Music: God is in the Details No 8: (SITTIN' ON) THE DOCK OF THE BAY OTIS REDDING, 1967

THE INDEPENDENT'S GUIDE TO POP'S FIDDLY BITS
Click to follow
The Independent Culture
POP MELODIES are the raw material of whistlers. Nicholson Baker, in The Mezzanine, devotes a paragraph or two to the way a whistled tune can live "all day in the men's room, sustained by successive users, or remembered by a previous user as soon as he re-entered the tiled liveliness of the room." So hit songs with famous whistling bits - from "Big Noise From Winnetka" to "Sweet Pea" - are irresistible. When Roxy Music's Bryan Ferry broke into a respectful whistle at the end of "Jealous Guy", a thousand builders, delivery men and short-order cooks pursed lips in tribute to the late John Lennon.

And it's the whistling at the end of Otis Redding's "(Sittin' On) the Dock of the Bay" that elevates it to greatness, while giving it a natural, throwaway style, in which the soul legend takes on the role of a dignified loser. Like the earlier hits "Mr Pitiful" and "Fa-Fa-Fa-Fa-Fa (Sad Song)" the song was composed by Redding with the guitarist Steve Cropper from Booker T and the MGs. "Dock of the Bay" became Redding's biggest-ever hit, selling nearly 2 million copies in the first part of 1968. Why the whistle? Cropper said: "Otis couldn't think of anything... so he started whistling." "Dock of the Bay" was one of several songs that Redding had laid down using the newish technology of four-track, which meant that his vocal was recorded cleanly on to a separate track rather than embedded in the backing.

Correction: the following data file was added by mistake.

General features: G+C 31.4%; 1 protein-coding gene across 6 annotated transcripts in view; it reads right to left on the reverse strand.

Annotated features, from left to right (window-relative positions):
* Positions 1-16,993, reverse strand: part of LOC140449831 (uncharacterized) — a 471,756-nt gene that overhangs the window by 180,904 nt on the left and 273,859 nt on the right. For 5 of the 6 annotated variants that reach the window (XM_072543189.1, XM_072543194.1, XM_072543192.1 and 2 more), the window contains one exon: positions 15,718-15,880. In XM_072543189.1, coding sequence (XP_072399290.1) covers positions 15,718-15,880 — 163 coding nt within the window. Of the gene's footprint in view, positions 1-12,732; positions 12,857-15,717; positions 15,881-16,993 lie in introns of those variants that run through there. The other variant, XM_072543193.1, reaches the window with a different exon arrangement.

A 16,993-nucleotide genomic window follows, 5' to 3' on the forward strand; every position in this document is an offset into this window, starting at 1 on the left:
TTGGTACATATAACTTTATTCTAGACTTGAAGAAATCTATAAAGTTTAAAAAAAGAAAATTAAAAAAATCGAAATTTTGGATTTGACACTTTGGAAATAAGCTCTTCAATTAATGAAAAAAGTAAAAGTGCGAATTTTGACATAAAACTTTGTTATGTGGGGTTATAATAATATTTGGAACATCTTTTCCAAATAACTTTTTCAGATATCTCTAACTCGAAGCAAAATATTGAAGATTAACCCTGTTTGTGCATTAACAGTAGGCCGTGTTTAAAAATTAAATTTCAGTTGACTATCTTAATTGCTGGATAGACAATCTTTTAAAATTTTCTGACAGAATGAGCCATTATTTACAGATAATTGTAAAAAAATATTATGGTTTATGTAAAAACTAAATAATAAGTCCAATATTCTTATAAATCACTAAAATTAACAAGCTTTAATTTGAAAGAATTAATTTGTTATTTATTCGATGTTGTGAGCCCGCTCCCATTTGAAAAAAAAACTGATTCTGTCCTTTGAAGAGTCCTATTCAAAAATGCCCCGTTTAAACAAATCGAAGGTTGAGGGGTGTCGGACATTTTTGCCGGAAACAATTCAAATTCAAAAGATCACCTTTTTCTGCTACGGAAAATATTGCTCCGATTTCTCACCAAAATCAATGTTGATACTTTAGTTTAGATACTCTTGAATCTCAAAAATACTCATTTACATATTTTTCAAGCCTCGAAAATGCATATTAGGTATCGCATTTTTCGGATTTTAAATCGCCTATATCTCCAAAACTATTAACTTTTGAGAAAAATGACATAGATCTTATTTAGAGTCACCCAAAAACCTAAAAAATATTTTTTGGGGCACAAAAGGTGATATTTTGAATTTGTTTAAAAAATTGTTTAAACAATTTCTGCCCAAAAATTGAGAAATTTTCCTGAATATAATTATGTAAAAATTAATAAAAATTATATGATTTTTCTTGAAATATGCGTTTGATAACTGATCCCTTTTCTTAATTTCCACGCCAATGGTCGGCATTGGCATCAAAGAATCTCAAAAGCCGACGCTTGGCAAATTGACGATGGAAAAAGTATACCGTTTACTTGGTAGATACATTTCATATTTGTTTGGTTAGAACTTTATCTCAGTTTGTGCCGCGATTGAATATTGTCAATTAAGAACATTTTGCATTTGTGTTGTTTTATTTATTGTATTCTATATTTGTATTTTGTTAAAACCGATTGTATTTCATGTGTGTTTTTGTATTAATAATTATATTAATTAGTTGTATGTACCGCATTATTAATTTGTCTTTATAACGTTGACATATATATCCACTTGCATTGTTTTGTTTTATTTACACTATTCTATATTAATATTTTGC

The effortlessly simple line "Watching the ships roll in" sets up the chromatic fall accompanying "And I watch 'em roll away again." It's so simple, it seems as though anyone could have made it (though of course they couldn't) and this feeling is compounded by the understated vocal performance; he was still recovering from surgery to remove polyps from his throat. Redding never had the opportunity to add or change anything; he died three days later (on 10 December 1967), when his light aircraft crashed. Cropper completed the recording, pushing Redding's fragile lead to the front in an inspired mix that includes sea and seagull "samples", brooding horns and an emotional guitar part wrapped around the vocal.

And after two-and-a-third minutes we hit the legendary coda, little more than 20 seconds long. With its McCartneyesque bass, Redding slides into an inspired four-bar whistled phrase, which he repeats with slight variations. As the third repeat begins, the track fades to silence, leaving the hook etched in the memory.

There may be nothing more to speak about, but you want him to keep going, and in a way he does, if you know how to whistle.

Comments